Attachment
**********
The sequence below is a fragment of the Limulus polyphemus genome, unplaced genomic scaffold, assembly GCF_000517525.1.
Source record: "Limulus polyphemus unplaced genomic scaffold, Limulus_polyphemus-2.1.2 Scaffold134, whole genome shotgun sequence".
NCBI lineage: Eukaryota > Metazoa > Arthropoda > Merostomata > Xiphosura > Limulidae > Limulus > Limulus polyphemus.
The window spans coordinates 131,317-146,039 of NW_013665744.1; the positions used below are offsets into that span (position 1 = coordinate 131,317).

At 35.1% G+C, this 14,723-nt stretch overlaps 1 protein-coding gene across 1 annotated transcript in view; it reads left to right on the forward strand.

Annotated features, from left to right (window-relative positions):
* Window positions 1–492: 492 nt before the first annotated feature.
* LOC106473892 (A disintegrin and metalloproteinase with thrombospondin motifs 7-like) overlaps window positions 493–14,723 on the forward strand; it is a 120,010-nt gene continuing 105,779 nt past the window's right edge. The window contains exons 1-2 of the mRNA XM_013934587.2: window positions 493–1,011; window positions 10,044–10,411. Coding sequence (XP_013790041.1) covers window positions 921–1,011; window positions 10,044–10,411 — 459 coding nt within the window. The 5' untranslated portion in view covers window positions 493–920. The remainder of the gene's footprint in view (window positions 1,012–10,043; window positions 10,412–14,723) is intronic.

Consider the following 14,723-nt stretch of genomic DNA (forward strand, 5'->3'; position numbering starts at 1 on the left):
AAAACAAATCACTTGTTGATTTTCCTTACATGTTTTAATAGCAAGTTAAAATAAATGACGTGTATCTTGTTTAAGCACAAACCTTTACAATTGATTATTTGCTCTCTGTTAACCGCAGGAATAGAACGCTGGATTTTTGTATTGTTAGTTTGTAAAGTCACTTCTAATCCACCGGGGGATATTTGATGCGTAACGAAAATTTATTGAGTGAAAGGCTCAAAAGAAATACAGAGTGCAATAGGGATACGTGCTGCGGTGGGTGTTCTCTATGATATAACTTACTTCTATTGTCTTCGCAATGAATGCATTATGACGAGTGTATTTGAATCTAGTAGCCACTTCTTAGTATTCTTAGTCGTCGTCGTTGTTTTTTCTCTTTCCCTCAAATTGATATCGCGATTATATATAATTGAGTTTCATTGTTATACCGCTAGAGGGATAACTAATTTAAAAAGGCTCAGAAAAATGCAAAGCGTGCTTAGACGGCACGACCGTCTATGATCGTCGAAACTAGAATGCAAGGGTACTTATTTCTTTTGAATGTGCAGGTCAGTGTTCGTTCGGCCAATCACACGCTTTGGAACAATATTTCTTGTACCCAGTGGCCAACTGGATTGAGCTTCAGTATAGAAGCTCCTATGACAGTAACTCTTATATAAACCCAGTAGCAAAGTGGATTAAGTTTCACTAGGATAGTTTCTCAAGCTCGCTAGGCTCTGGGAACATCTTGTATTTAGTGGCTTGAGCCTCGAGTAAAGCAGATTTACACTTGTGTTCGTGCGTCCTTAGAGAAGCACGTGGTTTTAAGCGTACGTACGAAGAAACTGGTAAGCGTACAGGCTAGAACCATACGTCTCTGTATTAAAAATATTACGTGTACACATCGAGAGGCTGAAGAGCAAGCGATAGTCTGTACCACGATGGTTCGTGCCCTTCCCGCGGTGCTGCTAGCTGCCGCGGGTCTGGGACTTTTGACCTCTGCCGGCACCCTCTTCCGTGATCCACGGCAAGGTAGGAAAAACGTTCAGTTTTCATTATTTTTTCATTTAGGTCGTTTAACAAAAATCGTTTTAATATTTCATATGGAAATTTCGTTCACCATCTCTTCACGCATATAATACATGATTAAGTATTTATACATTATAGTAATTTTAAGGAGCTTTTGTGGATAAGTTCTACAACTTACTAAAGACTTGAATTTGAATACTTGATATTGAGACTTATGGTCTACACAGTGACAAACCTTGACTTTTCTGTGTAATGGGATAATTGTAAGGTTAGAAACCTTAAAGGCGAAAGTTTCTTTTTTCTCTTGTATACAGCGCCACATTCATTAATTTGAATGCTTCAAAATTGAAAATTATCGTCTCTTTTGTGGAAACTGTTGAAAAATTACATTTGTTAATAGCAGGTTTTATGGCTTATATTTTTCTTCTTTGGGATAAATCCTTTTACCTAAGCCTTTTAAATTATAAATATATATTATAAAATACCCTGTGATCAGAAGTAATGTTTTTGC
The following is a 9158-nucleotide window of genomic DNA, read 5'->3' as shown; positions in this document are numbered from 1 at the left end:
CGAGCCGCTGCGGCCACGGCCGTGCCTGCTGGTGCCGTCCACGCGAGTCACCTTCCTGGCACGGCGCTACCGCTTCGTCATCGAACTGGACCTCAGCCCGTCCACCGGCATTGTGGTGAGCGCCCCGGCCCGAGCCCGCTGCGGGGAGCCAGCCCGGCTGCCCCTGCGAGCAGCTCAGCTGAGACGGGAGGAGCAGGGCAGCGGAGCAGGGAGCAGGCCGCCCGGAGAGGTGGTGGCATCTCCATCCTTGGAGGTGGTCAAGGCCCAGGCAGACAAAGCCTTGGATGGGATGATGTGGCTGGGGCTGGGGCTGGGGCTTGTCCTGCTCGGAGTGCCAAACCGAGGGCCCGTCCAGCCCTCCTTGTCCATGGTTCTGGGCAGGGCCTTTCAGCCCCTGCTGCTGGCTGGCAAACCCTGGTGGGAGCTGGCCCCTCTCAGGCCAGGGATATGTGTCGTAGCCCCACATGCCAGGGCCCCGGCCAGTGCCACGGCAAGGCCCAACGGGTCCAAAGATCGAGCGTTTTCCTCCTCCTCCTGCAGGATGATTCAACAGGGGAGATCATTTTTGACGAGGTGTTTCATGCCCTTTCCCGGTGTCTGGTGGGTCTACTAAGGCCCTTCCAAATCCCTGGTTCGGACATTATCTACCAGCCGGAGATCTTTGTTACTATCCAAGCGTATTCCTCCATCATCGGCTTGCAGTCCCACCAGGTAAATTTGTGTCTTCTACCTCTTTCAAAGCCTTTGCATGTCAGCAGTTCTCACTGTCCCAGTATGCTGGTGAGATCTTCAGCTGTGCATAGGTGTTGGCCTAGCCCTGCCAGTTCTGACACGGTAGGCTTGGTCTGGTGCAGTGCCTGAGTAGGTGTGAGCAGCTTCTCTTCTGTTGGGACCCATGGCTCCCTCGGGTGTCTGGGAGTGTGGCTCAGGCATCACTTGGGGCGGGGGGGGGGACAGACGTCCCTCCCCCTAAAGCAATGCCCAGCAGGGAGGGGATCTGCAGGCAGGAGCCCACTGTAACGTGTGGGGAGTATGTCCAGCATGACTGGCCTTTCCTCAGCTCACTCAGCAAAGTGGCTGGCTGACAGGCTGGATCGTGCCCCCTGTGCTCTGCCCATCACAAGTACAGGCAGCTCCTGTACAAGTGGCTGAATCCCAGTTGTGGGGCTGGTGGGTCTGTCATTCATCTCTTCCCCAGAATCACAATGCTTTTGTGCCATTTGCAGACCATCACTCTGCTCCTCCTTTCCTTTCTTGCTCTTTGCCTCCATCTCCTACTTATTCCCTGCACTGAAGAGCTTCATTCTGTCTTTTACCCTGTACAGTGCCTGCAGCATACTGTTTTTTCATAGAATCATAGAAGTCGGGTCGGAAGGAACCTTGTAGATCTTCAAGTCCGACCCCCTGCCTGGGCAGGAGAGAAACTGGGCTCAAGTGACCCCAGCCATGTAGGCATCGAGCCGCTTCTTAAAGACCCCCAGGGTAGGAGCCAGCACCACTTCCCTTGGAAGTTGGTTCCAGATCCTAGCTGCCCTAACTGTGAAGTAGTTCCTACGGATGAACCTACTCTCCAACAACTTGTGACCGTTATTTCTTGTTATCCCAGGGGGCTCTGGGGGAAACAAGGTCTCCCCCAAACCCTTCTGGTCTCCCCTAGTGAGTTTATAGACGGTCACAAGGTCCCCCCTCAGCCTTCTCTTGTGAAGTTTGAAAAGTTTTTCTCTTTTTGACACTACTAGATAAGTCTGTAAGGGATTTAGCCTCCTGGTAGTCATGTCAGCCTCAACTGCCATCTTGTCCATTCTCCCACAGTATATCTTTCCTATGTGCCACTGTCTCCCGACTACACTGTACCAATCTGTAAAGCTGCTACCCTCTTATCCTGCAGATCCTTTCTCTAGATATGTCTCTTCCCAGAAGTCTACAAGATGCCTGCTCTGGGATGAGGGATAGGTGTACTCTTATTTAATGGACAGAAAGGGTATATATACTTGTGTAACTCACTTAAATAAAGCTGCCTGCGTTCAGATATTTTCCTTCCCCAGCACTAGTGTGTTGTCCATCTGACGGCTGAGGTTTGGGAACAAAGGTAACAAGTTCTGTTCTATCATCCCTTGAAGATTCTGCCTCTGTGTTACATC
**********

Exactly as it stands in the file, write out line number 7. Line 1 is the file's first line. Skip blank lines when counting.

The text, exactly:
* Window positions 1–492: 492 nt before the first annotated feature.